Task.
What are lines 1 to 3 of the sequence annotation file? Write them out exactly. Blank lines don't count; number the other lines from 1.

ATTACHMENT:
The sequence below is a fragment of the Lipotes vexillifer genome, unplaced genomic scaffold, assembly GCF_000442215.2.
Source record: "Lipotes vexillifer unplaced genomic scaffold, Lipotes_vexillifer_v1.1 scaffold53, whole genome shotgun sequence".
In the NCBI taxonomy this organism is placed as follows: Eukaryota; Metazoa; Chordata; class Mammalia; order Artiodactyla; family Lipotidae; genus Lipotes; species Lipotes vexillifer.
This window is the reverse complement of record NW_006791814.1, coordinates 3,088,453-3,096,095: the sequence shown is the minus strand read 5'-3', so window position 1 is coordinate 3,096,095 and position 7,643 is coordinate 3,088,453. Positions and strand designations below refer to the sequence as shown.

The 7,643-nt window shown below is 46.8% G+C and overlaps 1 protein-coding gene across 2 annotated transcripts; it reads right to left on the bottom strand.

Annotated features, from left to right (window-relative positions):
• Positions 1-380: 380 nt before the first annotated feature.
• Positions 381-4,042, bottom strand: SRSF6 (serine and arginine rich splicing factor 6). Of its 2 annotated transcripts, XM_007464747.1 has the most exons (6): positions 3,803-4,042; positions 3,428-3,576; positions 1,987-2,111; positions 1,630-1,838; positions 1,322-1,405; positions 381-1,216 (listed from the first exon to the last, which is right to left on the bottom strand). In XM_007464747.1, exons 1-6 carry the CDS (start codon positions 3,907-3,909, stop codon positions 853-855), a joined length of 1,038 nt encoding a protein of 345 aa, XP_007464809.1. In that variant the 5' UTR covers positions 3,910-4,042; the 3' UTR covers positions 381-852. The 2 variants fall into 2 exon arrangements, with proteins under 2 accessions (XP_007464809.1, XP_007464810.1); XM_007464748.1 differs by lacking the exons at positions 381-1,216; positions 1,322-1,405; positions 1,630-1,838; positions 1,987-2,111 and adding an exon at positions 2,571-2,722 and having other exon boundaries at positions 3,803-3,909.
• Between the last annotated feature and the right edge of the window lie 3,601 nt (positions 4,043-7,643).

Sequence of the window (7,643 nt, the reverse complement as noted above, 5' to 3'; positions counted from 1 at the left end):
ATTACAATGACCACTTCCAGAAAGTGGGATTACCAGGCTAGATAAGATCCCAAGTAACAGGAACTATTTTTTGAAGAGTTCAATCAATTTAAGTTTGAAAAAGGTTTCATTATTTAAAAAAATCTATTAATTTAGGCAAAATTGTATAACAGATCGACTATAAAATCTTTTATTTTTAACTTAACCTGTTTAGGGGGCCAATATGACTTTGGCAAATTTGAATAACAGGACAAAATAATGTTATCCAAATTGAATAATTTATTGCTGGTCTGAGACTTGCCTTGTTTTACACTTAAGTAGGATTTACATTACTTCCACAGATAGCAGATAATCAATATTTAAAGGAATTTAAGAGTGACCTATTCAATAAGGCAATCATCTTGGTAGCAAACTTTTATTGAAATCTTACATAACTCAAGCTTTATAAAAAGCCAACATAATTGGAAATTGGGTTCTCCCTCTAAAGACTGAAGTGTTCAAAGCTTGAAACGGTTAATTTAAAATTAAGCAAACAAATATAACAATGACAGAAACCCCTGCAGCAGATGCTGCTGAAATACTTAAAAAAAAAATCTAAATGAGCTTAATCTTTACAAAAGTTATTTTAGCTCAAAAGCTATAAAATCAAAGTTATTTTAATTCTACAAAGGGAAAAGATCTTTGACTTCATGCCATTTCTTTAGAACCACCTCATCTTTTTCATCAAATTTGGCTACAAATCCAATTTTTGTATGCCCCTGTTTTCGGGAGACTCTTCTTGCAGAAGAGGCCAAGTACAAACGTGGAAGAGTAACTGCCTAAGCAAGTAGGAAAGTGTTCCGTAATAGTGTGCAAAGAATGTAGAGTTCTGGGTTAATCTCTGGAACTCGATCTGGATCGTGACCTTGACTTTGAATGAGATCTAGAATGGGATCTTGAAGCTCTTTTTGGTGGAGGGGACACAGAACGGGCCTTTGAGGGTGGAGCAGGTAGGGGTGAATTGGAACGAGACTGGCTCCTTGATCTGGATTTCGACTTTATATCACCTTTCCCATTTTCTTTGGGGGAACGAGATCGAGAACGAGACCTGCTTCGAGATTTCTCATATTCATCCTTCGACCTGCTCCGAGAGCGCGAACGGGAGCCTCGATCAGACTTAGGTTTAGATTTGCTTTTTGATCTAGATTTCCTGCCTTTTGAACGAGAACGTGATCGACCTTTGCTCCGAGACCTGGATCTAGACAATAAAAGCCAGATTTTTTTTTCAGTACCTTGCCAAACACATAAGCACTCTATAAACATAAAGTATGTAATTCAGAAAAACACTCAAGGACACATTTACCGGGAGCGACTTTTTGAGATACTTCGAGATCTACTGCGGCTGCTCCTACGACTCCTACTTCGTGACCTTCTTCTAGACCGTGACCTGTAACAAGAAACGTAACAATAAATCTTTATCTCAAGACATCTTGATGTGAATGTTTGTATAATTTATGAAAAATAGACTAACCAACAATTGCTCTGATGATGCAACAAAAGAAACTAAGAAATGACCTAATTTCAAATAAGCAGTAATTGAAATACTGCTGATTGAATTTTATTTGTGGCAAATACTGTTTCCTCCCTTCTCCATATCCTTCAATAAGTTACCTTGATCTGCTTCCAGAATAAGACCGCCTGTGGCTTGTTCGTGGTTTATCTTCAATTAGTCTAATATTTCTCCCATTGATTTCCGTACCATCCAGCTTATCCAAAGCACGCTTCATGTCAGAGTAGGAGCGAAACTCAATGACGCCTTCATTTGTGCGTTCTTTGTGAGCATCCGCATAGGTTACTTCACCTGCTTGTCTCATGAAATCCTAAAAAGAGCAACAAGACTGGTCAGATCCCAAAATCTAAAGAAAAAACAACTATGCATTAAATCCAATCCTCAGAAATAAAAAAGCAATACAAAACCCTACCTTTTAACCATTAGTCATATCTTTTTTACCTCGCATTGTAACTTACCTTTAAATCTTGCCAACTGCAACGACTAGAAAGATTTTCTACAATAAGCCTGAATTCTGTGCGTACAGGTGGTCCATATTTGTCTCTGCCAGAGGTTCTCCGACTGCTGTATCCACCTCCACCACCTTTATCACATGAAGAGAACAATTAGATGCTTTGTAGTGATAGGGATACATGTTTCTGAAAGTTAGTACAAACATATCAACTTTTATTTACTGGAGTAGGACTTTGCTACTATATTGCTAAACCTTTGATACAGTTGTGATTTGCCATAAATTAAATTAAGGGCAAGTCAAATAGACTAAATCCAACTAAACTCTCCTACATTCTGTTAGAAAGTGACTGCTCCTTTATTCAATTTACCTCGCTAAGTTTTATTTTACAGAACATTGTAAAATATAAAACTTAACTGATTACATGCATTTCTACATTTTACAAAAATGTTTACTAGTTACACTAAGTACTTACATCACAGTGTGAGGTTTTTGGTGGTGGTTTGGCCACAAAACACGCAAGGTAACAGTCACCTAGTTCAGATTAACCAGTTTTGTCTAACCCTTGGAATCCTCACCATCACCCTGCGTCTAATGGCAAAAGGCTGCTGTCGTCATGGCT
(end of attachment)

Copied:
The sequence below is a fragment of the Lipotes vexillifer genome, unplaced genomic scaffold, assembly GCF_000442215.2.
Source record: "Lipotes vexillifer unplaced genomic scaffold, Lipotes_vexillifer_v1.1 scaffold53, whole genome shotgun sequence".
In the NCBI taxonomy this organism is placed as follows: Eukaryota; Metazoa; Chordata; class Mammalia; order Artiodactyla; family Lipotidae; genus Lipotes; species Lipotes vexillifer.